March 1, 2005
In a narrow 5-4 decision the Supreme Court said the execution of juvenile offenders was unconstitutionally cruel.
"Its conclusion was the death penalty now is contrary to the evolving standards of decency in a civilized society," said UVa law professor, Richard Bonnie.
This decision throws out the death sentences of 72 juvenile murderers currently on death row across the country. It's a ruling some say should have happened a long time ago.
"Kids are different. They're not adults. We recognize this when it comes to boating, when it comes to driving, when it comes to talking on cell phones while you're driving, etcetera. But when it comes to a heinous crime, we all of a sudden say you're no longer a juvenile, you're an adult," said executive director of Virginians for Alternatives to the Death Penalty, Jack Payden-Travers.
Nineteen states currently allow the death penalty for offenders who committed crimes under 18. Since 1973, three juvenile offenders have been executed in the Commonwealth of Virginia. Some however say age should not matter at all.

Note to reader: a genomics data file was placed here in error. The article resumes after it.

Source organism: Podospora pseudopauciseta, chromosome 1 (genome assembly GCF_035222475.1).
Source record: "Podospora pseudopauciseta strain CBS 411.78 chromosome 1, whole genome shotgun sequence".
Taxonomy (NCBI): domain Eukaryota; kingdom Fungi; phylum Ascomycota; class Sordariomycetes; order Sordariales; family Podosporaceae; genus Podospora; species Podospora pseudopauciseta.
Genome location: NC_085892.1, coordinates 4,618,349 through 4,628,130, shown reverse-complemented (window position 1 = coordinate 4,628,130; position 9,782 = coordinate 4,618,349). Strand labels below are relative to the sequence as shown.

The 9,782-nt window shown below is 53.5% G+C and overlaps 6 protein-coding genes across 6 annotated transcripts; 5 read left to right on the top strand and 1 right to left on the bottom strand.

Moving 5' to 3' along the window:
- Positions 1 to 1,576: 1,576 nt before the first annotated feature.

Stanley Rosenbluth, a member of the organization Virginians United Against Crime, said "I don't agree with the ruling, for the simple reason that we don't know for sure that as a teen, they don't know the difference from right and wrong."
Experts say it's expected that generally, younger people get more leniency than adults, but proponents argue that's not necessarily the case, depending on the teen's maturity.
While those in favor of the ruling may also say that an execution also plays a role in revenge, families of victims say it's not about retribution, but justice.
Virginia does have one juvenile offender on death row, Shermaine Johnson, behind bars for rape and murder.
This Supreme Court decision should allow his sentence to be changed to life without parole.
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